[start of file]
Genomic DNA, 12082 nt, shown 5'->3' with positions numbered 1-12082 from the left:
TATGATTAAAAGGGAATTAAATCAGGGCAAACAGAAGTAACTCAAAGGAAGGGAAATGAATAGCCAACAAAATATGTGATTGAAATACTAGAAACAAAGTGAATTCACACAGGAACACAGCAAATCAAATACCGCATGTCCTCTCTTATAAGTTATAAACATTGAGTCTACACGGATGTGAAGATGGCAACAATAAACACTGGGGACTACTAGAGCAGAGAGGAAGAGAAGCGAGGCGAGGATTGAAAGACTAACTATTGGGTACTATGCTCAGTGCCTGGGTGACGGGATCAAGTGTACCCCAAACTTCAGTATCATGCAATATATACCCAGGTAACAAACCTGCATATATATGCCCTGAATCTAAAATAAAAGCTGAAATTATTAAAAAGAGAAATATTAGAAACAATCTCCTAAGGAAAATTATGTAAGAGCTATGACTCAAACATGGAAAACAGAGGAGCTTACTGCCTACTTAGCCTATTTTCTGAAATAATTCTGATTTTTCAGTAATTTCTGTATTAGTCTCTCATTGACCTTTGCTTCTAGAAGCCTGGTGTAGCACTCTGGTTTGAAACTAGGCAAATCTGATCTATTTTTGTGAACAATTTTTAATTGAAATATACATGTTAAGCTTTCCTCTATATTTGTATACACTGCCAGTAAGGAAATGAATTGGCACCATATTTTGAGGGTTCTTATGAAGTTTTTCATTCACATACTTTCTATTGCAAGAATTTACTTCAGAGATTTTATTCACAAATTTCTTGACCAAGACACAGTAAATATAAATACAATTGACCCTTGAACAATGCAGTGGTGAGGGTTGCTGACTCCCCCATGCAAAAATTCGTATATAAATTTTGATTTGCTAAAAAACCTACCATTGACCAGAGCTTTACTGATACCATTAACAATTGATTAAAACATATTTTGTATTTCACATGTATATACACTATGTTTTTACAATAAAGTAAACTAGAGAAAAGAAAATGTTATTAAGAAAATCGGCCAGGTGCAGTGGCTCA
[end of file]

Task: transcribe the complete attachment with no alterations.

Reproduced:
Genomic DNA, 12082 nt, shown 5'->3' with positions numbered 1-12082 from the left:
TATGATTAAAAGGGAATTAAATCAGGGCAAACAGAAGTAACTCAAAGGAAGGGAAATGAATAGCCAACAAAATATGTGATTGAAATACTAGAAACAAAGTGAATTCACACAGGAACACAGCAAATCAAATACCGCATGTCCTCTCTTATAAGTTATAAACATTGAGTCTACACGGATGTGAAGATGGCAACAATAAACACTGGGGACTACTAGAGCAGAGAGGAAGAGAAGCGAGGCGAGGATTGAAAGACTAACTATTGGGTACTATGCTCAGTGCCTGGGTGACGGGATCAAGTGTACCCCAAACTTCAGTATCATGCAATATATACCCAGGTAACAAACCTGCATATATATGCCCTGAATCTAAAATAAAAGCTGAAATTATTAAAAAGAGAAATATTAGAAACAATCTCCTAAGGAAAATTATGTAAGAGCTATGACTCAAACATGGAAAACAGAGGAGCTTACTGCCTACTTAGCCTATTTTCTGAAATAATTCTGATTTTTCAGTAATTTCTGTATTAGTCTCTCATTGACCTTTGCTTCTAGAAGCCTGGTGTAGCACTCTGGTTTGAAACTAGGCAAATCTGATCTATTTTTGTGAACAATTTTTAATTGAAATATACATGTTAAGCTTTCCTCTATATTTGTATACACTGCCAGTAAGGAAATGAATTGGCACCATATTTTGAGGGTTCTTATGAAGTTTTTCATTCACATACTTTCTATTGCAAGAATTTACTTCAGAGATTTTATTCACAAATTTCTTGACCAAGACACAGTAAATATAAATACAATTGACCCTTGAACAATGCAGTGGTGAGGGTTGCTGACTCCCCCATGCAAAAATTCGTATATAAATTTTGATTTGCTAAAAAACCTACCATTGACCAGAGCTTTACTGATACCATTAACAATTGATTAAAACATATTTTGTATTTCACATGTATATACACTATGTTTTTACAATAAAGTAAACTAGAGAAAAGAAAATGTTATTAAGAAAATCGGCCAGGTGCAGTGGCTCA